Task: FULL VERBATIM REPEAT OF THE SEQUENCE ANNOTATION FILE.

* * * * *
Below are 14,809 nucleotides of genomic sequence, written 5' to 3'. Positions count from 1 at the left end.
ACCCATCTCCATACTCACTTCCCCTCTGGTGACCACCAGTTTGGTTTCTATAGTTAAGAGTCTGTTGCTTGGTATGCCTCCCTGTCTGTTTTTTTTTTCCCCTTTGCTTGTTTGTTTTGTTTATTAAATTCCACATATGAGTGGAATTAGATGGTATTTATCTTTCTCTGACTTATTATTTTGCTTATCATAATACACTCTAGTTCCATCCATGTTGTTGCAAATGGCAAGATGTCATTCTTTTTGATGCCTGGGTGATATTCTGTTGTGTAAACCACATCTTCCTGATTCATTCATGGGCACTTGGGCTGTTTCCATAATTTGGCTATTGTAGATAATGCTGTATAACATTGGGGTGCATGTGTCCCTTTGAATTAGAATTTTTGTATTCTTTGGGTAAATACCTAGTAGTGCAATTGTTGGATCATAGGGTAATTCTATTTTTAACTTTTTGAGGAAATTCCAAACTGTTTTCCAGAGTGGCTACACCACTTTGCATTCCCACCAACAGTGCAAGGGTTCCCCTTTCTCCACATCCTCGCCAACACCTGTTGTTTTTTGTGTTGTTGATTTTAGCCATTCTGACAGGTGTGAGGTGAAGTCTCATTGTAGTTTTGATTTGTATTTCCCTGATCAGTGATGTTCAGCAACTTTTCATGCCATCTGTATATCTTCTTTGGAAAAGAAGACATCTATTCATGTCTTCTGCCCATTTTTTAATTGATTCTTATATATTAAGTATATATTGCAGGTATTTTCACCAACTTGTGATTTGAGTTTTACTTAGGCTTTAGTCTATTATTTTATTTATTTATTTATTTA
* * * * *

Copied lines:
Below are 14,809 nucleotides of genomic sequence, written 5' to 3'. Positions count from 1 at the left end.
ACCCATCTCCATACTCACTTCCCCTCTGGTGACCACCAGTTTGGTTTCTATAGTTAAGAGTCTGTTGCTTGGTATGCCTCCCTGTCTGTTTTTTTTTTCCCCTTTGCTTGTTTGTTTTGTTTATTAAATTCCACATATGAGTGGAATTAGATGGTATTTATCTTTCTCTGACTTATTATTTTGCTTATCATAATACACTCTAGTTCCATCCATGTTGTTGCAAATGGCAAGATGTCATTCTTTTTGATGCCTGGGTGATATTCTGTTGTGTAAACCACATCTTCCTGATTCATTCATGGGCACTTGGGCTGTTTCCATAATTTGGCTATTGTAGATAATGCTGTATAACATTGGGGTGCATGTGTCCCTTTGAATTAGAATTTTTGTATTCTTTGGGTAAATACCTAGTAGTGCAATTGTTGGATCATAGGGTAATTCTATTTTTAACTTTTTGAGGAAATTCCAAACTGTTTTCCAGAGTGGCTACACCACTTTGCATTCCCACCAACAGTGCAAGGGTTCCCCTTTCTCCACATCCTCGCCAACACCTGTTGTTTTTTGTGTTGTTGATTTTAGCCATTCTGACAGGTGTGAGGTGAAGTCTCATTGTAGTTTTGATTTGTATTTCCCTGATCAGTGATGTTCAGCAACTTTTCATGCCATCTGTATATCTTCTTTGGAAAAGAAGACATCTATTCATGTCTTCTGCCCATTTTTTAATTGATTCTTATATATTAAGTATATATTGCAGGTATTTTCACCAACTTGTGATTTGAGTTTTACTTAGGCTTTAGTCTATTATTTTATTTATTTATTTATTTA